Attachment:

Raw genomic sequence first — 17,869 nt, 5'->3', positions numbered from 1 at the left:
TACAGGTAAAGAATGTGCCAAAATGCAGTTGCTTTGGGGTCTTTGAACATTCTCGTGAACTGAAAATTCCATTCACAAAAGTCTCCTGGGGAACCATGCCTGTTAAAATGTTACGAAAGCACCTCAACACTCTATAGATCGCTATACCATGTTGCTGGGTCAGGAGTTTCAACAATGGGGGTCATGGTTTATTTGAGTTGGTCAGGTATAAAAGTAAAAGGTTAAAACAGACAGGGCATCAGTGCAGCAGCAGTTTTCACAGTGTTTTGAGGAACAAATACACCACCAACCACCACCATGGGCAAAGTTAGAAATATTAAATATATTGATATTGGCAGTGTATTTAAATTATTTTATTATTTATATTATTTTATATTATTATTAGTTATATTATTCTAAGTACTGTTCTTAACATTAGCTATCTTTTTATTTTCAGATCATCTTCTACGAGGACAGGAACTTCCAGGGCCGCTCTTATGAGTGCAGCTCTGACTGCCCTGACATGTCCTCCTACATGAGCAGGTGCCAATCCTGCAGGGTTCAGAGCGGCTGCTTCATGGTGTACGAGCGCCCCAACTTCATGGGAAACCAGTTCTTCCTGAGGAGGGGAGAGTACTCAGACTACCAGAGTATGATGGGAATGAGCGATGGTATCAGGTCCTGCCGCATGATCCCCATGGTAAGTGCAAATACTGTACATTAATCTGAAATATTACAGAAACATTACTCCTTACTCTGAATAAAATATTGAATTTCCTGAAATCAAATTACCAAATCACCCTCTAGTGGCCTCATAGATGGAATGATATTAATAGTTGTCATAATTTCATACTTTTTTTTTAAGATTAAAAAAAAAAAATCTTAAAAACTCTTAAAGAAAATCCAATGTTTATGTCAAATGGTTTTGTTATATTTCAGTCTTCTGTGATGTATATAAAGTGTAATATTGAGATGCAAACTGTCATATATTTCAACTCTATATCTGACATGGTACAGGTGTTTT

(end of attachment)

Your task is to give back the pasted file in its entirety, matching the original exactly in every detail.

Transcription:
Raw genomic sequence first — 17,869 nt, 5'->3', positions numbered from 1 at the left:
TACAGGTAAAGAATGTGCCAAAATGCAGTTGCTTTGGGGTCTTTGAACATTCTCGTGAACTGAAAATTCCATTCACAAAAGTCTCCTGGGGAACCATGCCTGTTAAAATGTTACGAAAGCACCTCAACACTCTATAGATCGCTATACCATGTTGCTGGGTCAGGAGTTTCAACAATGGGGGTCATGGTTTATTTGAGTTGGTCAGGTATAAAAGTAAAAGGTTAAAACAGACAGGGCATCAGTGCAGCAGCAGTTTTCACAGTGTTTTGAGGAACAAATACACCACCAACCACCACCATGGGCAAAGTTAGAAATATTAAATATATTGATATTGGCAGTGTATTTAAATTATTTTATTATTTATATTATTTTATATTATTATTAGTTATATTATTCTAAGTACTGTTCTTAACATTAGCTATCTTTTTATTTTCAGATCATCTTCTACGAGGACAGGAACTTCCAGGGCCGCTCTTATGAGTGCAGCTCTGACTGCCCTGACATGTCCTCCTACATGAGCAGGTGCCAATCCTGCAGGGTTCAGAGCGGCTGCTTCATGGTGTACGAGCGCCCCAACTTCATGGGAAACCAGTTCTTCCTGAGGAGGGGAGAGTACTCAGACTACCAGAGTATGATGGGAATGAGCGATGGTATCAGGTCCTGCCGCATGATCCCCATGGTAAGTGCAAATACTGTACATTAATCTGAAATATTACAGAAACATTACTCCTTACTCTGAATAAAATATTGAATTTCCTGAAATCAAATTACCAAATCACCCTCTAGTGGCCTCATAGATGGAATGATATTAATAGTTGTCATAATTTCATACTTTTTTTTTAAGATTAAAAAAAAAAAATCTTAAAAACTCTTAAAGAAAATCCAATGTTTATGTCAAATGGTTTTGTTATATTTCAGTCTTCTGTGATGTATATAAAGTGTAATATTGAGATGCAAACTGTCATATATTTCAACTCTATATCTGACATGGTACAGGTGTTTT